There’s a sprawling complex out the old Johnny Morris Road, in east Austin, Texas. From the road a low, modern-looking office building, replete with patio and shade trees, partially blocks the view of a multi-story warehouse set back off the highway. It looks like any heavy commercial enterprise situated on the outskirts of the fast-growing Texas hub of Austin, a modern day boom town. With each passing day, the city welcomes 158 new residents. These residents bring with them nearly as many cars, a hunger for good jobs, and an appetite that stimulates the economy, while churning out loads and loads of solid waste. One day back in late May, I was among that day’s 158. I came to Austin through a fellowship with the Alcoa Foundation. I have been placed with the Austin Department of Resource Recovery, to devise strategies for waste management, in pursuit of zero waste. And this sprawling facility that I stand before now is one of two Material Recovery Facilities, which take in commingled recyclables, and push out marketable materials ready for reprocessing. Among the initiated, they are affectionately known as MRFs.
A group of coworkers and I are welcomed into the facility; the smiling day manager hands us hard hats and safety glasses. It is barely 10 am, and already it’s broiling hot as we stride across the parking lot towards the now-looming MRF. The concept of residential recycling has not been long on this earth. Curbside pickup has yet to be expanded across the nation, and single-stream recycling, which graces the streets of Austin, is even more rare and luxurious. Each of these developments makes recycling easier, encouraging participation while simultaneously increasing contaminants in the recycling stream. This is the price the system pays for ease. The MRF and its increasingly complex mechanical systems are the response to the challenge of contamination.
We enter the tipping floor, where collection trucks come to dump their load after rolling slowly across massive scales. Here, material is stacked stories high in twin concrete bunkers. A vast scaffolding of machinery extends down the length of the building, standing some 80 yards long and 15 high; it’s a whirl of motors, conveyors, and advanced monitoring equipment. A front-end loader hustles back and forth, in an effort to keep work moving; you have to feed the machine. The separation begins with a primitive rotating barrel, wherein spikes break open any stray bags, loosen compacted materials, and generally separate one material from another. A wide conveyor belt then lifts the recyclables to the top deck, where a line of people wait at the ready for a first decontamination sort. While the technology in MRFs has advanced rapidly in recent years, the diversity of waste ensures that people, albeit fewer of them, still have a role to play. Masks and long gloves protect them as they pull out garden hoses, plastic film, electronics, and other materials that the whirling disks, magnets, and screens that follow find difficult to handle. It is a dirty, noisy, smelly, dangerous, and essential job.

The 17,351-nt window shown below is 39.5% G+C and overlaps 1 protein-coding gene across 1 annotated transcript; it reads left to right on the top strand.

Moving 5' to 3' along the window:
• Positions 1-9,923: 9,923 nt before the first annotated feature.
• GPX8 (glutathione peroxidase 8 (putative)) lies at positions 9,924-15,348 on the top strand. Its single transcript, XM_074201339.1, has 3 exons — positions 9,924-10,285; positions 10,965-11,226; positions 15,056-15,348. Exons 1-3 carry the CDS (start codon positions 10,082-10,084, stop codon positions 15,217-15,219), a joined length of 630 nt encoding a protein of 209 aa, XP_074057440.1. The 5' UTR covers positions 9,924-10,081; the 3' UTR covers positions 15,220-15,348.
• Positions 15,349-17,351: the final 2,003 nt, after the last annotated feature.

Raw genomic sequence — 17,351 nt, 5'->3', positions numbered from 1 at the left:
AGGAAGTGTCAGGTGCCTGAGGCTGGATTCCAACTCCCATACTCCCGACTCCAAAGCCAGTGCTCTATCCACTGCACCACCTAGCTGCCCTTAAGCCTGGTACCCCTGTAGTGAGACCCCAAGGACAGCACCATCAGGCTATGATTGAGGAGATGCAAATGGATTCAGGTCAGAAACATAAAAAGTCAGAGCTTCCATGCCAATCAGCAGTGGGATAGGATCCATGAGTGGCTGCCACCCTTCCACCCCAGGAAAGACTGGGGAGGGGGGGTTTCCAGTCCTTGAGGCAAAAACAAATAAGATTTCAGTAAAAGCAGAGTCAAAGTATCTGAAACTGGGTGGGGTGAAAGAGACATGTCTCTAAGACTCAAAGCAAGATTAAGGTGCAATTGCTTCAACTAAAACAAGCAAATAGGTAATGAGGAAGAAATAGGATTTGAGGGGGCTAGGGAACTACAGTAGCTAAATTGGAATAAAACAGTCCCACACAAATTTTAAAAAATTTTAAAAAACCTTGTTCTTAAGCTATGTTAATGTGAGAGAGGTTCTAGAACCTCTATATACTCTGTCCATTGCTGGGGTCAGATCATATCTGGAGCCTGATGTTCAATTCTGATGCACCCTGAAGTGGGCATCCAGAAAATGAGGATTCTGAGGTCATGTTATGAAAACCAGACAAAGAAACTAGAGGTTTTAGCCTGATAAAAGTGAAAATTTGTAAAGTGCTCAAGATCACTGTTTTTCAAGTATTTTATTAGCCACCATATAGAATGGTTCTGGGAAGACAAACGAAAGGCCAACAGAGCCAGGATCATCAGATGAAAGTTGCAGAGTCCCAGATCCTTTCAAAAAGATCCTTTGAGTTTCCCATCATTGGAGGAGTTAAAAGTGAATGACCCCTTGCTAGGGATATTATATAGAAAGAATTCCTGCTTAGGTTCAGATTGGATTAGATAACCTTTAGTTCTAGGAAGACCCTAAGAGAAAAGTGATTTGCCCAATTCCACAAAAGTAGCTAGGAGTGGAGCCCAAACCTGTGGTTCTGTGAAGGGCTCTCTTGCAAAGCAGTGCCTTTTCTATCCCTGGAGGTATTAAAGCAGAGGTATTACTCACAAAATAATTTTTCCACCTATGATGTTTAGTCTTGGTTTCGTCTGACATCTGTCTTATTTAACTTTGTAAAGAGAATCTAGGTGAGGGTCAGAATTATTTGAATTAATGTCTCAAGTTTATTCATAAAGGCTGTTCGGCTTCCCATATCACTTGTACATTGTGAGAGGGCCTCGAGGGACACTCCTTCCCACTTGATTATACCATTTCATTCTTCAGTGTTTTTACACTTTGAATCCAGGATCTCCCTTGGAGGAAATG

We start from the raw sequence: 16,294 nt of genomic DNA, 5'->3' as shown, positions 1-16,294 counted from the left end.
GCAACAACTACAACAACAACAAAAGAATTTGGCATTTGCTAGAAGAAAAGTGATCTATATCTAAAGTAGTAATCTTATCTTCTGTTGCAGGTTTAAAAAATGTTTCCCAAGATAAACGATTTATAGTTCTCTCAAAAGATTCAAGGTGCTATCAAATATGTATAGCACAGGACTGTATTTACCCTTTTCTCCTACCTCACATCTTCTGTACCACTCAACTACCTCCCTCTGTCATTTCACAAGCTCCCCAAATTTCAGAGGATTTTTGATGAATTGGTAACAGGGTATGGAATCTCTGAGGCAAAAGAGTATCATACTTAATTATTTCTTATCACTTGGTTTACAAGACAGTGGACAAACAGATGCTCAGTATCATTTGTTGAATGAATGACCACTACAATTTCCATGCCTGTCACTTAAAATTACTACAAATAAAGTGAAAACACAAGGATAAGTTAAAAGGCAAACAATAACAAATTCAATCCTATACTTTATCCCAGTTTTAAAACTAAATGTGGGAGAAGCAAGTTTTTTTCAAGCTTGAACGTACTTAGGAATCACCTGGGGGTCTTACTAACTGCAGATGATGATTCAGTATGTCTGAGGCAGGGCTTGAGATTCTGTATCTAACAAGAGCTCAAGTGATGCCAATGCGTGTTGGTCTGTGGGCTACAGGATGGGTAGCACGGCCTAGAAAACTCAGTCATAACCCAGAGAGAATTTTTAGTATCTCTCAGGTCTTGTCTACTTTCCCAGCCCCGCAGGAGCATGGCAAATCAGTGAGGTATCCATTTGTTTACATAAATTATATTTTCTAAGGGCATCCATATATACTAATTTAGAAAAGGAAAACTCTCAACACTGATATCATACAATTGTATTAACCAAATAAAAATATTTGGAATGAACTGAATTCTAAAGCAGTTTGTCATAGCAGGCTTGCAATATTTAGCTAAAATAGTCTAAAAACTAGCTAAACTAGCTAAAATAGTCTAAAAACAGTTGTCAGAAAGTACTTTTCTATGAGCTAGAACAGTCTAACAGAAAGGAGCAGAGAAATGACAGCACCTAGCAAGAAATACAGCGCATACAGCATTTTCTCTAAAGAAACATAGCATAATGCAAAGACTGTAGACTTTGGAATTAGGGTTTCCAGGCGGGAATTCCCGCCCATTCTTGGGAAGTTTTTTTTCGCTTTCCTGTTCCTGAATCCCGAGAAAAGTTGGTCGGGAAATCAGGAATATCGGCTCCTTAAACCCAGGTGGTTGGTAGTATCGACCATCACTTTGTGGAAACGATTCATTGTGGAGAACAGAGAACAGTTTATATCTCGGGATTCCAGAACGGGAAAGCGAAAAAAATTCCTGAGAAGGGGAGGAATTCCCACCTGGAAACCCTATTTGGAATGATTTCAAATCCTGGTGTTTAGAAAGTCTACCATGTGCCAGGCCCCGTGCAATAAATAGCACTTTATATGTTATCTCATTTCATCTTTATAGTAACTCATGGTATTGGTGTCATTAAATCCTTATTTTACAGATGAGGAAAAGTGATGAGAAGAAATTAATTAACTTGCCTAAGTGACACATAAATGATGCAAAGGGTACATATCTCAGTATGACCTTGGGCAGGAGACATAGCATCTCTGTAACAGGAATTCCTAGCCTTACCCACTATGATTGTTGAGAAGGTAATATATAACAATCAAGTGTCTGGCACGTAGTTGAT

It hits you immediately, the stifling heat, the smell of refuse and hot machine grease. The noise too is incredible, standing somewhere between heavy metal and a Boeing airbus on the decibel scale. The heat and noise reach a crescendo on the upper deck where the employees do their work. The day manager yells to be heard, answering questions for those within earshot. But the heat and noise serve to isolate you in your own mind. Looking out, you see quick darting hands and movement all around. At each stage of the process, some material is pulled off, while the rest moves on for further cleaning. Disk screens walk cardboard and other paper products up a slight incline, while other materials fall through. The glass smashes on its way down. Magnets pull out tin products, which fall neatly into their own bin. Another line of workers pluck out the most valuable plastic products, HDPE and rigid plastic, in what is called a positive sort. High-grade office paper is whisked up a suction duct with the help of a worker’s hand. The whole scene is very Willy Wonka. A magnetic field literally ejects aluminum cans from the material stream, while everything else avoids the force field. There is even a machine the senses bottles by their x-ray transmittance, separating them out with micro-jets of compressed air.
At the end of the line, some garbage is left over: the residuals. The recyclables are baled up and sent off by truck or by train to some other non-descript facility, where what was once garbage will feed another round of supply-and-demand. It is strange to think that material from each and every home in north Austin makes its way to this one address, just across the way from an old landfill, before heading out once more to the wider markets of Asia, Mexico and the Pacific North West. This narrative is always present and whirring in the background, hidden from our view. Yet we do engage it, each each and every day, one can or bottle at a time.
Edited by Amy Weinfurter.